Blockchain and benefits – a dangerous mix?


The government has quietly launched a bold experiment using the technology behind the virtual currency Bitcoin – and, if anybody notices, it could prove hugely controversial. That is because the trial involves the payment of benefits and could conceivably involve very sensitive data being made public – or at least that’s the concern of some critics.

There is a huge amount of excitement around now about the Blockchain, with endless academic studies and a good deal of investment reinforcing the belief that a permanent ever-expanding and tamper-proof online ledger of transactions must have all sorts of wider applications.

Earlier this year the government’s chief scientific advisor Mark Walport wrote a report on blockchain – or distributed ledger technology – which was enthusiastic about its potential to produce “disruptive innovations that could transform the delivery of public and private services and enhance productivity through a wide range of applications.” He recommended that the government should back trials of the technology while also looking carefully at the security and privacy implications of using it.

Now, the first real trial is underway, revealed without any fanfare by the welfare minister Lord Freud at a conference last week.

Lord Freud

The Department of Work and Pensions tell me it began in May, will run for up to six months, and is designed to look at how the technology might help benefit claimants manage their money. Up to 24 welfare claimants will use an app provided by a company called Govcoin to track their spending.

But this news sounded alarm bells amongst some of those who have been involved in framing the government’s technology policies. Their concern is that the payment of benefits is not the right place to start this journey of blockchain exploration.

One recently departed member of the Government Digital Service told me of his amazement that this trial was being allowed to go ahead. His most serious concern was about the privacy implications of putting highly sensitive personal data on a shared ledger “which, by technical design, can never be changed or deleted even if it’s inaccurate”.


He also has a theory that the trial – though billed as a way for claimants to manage their money better – could also be “a potentially efficient way for DWP to restrict, audit and control exactly what each benefits payment is actually spent on, without the government being perceived as a big brother”.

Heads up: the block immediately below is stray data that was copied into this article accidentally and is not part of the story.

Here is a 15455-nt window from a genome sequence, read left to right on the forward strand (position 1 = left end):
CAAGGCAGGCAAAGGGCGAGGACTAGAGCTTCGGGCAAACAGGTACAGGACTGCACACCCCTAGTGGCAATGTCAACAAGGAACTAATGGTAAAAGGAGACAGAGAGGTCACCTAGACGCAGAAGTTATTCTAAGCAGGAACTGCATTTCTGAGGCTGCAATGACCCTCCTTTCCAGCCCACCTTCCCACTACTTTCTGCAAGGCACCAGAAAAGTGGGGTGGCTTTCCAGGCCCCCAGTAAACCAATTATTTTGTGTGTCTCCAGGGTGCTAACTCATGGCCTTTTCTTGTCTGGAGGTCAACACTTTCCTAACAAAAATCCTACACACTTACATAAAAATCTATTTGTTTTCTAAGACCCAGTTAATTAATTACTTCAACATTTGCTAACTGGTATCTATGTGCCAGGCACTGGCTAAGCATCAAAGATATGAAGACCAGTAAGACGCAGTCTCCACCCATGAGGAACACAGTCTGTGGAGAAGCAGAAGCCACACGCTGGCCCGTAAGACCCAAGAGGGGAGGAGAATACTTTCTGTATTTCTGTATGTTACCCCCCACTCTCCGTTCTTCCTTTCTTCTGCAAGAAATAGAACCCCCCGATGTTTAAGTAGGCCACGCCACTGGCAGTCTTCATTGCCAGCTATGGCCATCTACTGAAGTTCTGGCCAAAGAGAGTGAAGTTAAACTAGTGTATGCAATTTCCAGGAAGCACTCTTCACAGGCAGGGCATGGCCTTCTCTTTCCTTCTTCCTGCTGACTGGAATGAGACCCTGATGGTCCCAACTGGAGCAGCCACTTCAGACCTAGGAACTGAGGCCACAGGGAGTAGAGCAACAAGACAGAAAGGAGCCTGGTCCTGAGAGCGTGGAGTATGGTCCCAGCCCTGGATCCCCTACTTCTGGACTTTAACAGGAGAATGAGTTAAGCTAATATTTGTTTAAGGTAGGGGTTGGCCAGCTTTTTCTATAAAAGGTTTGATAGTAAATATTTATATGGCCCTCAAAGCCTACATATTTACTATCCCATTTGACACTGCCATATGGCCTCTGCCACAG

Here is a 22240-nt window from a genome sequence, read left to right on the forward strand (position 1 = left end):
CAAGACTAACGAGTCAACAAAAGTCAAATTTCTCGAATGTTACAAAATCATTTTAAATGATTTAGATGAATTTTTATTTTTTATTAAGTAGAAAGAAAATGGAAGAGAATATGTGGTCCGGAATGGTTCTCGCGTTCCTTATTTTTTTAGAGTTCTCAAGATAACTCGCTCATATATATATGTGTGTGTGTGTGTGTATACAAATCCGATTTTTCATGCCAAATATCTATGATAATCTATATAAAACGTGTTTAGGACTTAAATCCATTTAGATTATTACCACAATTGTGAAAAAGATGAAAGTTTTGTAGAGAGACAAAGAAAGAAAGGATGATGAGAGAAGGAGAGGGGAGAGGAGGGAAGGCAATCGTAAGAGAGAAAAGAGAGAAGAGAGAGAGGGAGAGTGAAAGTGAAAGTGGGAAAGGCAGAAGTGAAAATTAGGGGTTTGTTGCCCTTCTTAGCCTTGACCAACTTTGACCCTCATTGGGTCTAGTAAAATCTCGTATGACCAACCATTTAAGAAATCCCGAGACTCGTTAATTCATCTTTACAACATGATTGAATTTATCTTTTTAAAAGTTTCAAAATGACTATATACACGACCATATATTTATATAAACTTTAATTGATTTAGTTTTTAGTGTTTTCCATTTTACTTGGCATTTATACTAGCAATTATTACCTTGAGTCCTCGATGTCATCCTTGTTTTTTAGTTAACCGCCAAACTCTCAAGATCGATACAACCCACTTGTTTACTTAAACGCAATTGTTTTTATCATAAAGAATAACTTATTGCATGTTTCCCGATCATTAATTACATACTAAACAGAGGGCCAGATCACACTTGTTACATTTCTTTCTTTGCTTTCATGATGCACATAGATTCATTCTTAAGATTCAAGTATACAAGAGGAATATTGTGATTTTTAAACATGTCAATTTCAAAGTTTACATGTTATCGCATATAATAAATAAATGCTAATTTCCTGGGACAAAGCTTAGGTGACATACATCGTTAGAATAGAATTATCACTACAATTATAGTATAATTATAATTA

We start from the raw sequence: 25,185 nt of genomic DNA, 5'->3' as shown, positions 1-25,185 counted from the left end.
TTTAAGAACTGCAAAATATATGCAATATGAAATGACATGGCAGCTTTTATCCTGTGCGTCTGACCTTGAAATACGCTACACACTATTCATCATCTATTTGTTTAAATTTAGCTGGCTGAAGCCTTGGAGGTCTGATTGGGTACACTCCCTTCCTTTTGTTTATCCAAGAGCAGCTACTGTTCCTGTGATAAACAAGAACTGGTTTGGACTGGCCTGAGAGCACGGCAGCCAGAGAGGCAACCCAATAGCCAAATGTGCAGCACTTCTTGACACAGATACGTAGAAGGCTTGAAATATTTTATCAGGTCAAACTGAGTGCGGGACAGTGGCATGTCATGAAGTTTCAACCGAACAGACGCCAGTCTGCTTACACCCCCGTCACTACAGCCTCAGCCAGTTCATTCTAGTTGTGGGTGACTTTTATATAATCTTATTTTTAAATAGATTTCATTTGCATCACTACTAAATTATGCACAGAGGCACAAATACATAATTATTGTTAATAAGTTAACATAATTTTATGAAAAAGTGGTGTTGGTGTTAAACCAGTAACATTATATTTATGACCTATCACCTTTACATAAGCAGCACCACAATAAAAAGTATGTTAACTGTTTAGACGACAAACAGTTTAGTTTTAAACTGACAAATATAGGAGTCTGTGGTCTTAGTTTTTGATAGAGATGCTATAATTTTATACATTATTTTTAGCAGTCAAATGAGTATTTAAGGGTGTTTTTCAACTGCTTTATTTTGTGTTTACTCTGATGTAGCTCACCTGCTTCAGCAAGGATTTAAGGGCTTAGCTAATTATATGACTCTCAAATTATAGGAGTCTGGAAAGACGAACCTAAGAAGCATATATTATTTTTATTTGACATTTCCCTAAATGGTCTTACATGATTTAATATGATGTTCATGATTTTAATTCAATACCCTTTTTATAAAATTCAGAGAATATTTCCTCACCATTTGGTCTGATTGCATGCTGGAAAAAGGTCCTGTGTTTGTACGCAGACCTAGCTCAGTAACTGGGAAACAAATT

He sees the possibility that in the future the government could then use the technology to force people to spend benefits on certain things – to make sure, for instance that pensioners spent their winter fuel allowance on their energy bills.

“[That would be a] highly political idea. To hide it behind hyped up blockchain technobabble is not on,” he said.

It seems there is also concern in Whitehall about the process by which this trial came to be approved. The chief scientific advisor had wanted a Cabinet Office committee to vet all the various blockchain ideas coming out of different government departments.

It seems that committee has yet to be formed, but another insider has indicated to me that if it had been, the DWP trial would have been quite far down the list for approval.

I put these criticisms to the Department for Work and Pensions.


I was told that any data involved in the trial would be handled by the private company running it and personal information would be removed before it reached the department.

“There are no plans to replace any DWP payment systems,” a spokesman said.

“This trial is designed to explore how distributed ledger technology could help support financial inclusion and offer budgeting help, and it does not place any restrictions or limits on what a claimant can spend their welfare payments on, nor tracks how they spend them.”

There is plenty of enthusiasm for the potential of blockchain to deliver improvements to public services – albeit some time in the quite distant future. But the worry now is that if the first trials go down the wrong path, then public trust in the technology could be irredeemably damaged.

First appeared at BBC